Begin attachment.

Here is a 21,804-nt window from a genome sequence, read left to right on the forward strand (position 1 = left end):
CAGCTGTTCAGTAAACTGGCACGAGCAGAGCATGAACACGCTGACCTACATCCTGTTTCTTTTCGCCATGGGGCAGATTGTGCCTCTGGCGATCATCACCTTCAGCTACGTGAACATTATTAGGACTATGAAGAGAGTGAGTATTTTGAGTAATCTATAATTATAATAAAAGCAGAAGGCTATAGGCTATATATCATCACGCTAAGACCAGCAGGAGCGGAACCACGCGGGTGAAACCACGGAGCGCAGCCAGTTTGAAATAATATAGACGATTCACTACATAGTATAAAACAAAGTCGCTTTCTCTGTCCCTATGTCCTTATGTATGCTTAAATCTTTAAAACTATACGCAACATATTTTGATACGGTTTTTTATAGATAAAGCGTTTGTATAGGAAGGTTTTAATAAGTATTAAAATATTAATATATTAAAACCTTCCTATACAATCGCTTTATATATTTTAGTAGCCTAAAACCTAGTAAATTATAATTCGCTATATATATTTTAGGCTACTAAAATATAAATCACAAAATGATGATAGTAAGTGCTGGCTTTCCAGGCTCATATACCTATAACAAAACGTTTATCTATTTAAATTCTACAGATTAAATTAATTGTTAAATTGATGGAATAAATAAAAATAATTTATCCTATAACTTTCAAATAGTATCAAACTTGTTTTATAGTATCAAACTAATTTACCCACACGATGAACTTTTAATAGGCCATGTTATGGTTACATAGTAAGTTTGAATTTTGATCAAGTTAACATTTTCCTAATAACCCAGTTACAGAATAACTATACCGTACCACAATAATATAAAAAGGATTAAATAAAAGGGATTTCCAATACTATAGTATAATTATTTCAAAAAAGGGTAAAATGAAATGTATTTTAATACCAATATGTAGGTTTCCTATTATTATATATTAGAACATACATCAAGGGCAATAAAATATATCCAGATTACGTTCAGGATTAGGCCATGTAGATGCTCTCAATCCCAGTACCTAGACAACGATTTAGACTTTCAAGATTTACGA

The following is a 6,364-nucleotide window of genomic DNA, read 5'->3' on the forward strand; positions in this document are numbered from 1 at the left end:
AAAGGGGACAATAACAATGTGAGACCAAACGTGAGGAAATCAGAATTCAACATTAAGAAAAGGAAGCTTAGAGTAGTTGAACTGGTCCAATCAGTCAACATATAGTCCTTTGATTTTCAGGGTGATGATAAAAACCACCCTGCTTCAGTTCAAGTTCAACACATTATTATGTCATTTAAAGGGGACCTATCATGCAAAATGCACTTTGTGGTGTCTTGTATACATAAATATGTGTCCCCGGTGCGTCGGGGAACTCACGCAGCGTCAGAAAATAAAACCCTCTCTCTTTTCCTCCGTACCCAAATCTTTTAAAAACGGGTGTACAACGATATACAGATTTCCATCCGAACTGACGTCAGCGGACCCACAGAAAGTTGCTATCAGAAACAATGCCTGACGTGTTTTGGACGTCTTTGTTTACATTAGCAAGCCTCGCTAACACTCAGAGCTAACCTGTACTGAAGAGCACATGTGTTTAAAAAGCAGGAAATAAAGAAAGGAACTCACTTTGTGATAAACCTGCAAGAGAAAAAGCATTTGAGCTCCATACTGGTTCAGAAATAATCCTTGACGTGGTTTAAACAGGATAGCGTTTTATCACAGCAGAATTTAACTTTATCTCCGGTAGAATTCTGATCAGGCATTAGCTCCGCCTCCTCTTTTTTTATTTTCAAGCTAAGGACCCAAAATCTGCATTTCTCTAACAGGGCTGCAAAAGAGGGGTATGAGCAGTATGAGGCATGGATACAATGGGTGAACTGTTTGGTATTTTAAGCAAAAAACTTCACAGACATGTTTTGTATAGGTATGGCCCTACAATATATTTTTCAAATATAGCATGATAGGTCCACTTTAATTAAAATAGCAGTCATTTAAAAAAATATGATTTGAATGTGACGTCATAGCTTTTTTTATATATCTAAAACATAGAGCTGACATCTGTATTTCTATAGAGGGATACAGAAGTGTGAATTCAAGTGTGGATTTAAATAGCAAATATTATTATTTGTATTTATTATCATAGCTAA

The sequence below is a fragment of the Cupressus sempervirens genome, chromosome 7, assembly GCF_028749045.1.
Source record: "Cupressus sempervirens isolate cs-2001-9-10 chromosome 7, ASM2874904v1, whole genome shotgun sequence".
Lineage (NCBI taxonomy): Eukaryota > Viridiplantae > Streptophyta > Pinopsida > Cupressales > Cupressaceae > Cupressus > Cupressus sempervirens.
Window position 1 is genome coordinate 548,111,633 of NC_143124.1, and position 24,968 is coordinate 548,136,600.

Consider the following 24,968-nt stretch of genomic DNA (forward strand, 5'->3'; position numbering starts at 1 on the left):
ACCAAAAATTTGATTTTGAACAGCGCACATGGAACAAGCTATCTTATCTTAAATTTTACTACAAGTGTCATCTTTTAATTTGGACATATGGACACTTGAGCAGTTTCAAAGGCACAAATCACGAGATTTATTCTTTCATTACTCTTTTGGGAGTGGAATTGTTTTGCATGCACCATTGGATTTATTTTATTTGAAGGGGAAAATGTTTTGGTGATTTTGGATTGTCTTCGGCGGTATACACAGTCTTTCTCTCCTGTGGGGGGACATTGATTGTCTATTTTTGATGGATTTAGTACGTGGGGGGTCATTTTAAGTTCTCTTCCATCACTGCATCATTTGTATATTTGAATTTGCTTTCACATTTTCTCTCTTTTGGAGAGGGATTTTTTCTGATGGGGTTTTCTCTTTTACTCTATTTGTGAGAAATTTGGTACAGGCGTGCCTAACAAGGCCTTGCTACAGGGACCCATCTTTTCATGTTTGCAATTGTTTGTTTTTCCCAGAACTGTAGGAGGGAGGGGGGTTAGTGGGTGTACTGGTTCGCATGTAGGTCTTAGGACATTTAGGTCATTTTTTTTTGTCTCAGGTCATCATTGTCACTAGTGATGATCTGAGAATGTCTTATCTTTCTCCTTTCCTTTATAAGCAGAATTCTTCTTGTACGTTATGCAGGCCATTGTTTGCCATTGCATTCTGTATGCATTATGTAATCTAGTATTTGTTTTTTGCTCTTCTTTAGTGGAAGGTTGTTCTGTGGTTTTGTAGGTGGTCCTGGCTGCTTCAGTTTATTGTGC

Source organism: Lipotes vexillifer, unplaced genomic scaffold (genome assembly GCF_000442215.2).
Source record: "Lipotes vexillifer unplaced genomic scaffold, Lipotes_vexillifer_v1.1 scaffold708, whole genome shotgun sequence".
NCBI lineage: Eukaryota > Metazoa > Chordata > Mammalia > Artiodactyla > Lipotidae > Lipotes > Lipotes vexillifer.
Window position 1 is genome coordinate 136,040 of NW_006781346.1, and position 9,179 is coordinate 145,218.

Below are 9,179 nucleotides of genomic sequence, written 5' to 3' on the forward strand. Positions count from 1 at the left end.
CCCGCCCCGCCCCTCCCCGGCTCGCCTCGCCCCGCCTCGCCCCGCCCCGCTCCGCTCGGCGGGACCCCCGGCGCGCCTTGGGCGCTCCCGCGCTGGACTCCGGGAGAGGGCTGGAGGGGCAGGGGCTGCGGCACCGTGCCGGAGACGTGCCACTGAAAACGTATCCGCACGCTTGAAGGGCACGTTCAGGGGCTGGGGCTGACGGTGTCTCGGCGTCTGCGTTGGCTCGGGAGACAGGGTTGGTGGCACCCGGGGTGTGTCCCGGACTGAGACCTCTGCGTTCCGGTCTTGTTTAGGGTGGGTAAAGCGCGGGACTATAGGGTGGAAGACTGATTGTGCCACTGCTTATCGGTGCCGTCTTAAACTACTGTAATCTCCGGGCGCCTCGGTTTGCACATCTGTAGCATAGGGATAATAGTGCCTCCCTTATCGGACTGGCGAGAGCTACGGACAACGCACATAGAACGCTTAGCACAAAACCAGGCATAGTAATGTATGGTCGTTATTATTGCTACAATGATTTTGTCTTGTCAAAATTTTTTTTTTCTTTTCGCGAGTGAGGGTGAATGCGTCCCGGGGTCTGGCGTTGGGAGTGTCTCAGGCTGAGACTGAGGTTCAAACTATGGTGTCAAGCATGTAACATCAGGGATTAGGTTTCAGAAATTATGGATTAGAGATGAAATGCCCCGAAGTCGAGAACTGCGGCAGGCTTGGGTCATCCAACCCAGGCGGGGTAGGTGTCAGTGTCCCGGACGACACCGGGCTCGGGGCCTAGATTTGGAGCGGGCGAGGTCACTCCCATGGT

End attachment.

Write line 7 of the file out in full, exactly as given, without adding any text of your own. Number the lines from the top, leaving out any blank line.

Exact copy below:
Lineage (NCBI taxonomy): Eukaryota > Viridiplantae > Streptophyta > Pinopsida > Cupressales > Cupressaceae > Cupressus > Cupressus sempervirens.